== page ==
In this book we study incompressible high Reynolds numbers and incompressible inviscid flows. An important aspect of such fluids is that of vortex dynamics, which in lay terms refers to the interaction of local swirls or eddies in the fluid. Mathematically we analyze this behavior by studying the rotation or curl of the velocity field, called the vorticity. In this chapter we introduce the Euler and the Navier–Stokes equations for incompressible fluids and present elementary properties of the equations. We also introduce some elementary examples that both illustrate the kind of phenomena observed in hydrodynamics and function as building blocks for more complicated solutions studied in later chapters of this book.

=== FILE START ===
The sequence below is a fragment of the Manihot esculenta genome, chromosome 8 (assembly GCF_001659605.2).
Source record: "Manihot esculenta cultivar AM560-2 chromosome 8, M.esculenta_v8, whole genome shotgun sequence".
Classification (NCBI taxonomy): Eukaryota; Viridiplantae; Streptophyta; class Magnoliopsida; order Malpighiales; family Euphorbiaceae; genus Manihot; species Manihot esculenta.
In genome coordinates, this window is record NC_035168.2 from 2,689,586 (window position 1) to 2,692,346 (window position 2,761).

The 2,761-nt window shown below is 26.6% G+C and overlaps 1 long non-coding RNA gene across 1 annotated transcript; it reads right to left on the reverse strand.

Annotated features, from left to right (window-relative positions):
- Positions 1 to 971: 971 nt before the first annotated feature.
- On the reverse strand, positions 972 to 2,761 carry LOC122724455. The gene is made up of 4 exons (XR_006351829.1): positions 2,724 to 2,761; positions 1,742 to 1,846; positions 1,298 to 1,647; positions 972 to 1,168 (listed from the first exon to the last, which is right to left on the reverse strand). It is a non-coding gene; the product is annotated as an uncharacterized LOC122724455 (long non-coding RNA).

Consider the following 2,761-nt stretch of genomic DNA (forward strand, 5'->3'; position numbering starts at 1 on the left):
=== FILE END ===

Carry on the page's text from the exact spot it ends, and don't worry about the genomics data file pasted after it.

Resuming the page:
This chapter is organized as follows. In Section 1.1 we introduce the equations, relevant physical quantities, and notation. Section 1.2 presents basic symmetry groups of the Euler and the Navier–Stokes equations. In Section 1.3 we discuss the motion of a particle that is carried with the fluid. We show that the particle-trajectory map leads to a natural formulation of how quantities evolve with the fluid. Section 1.4 shows how locally an incompressible field can be approximately decomposed into translation, rotation, and deformation components. By means of exact solutions, we show how these simple motions interact in solutions to the Euler or the Navier–Stokes equations. Continuing in this fashion, Section 1.5 examines exact solutions with shear, vorticity, convection, and diffusion. We show that although deformation can increase vorticity, diffusion can balance this effect.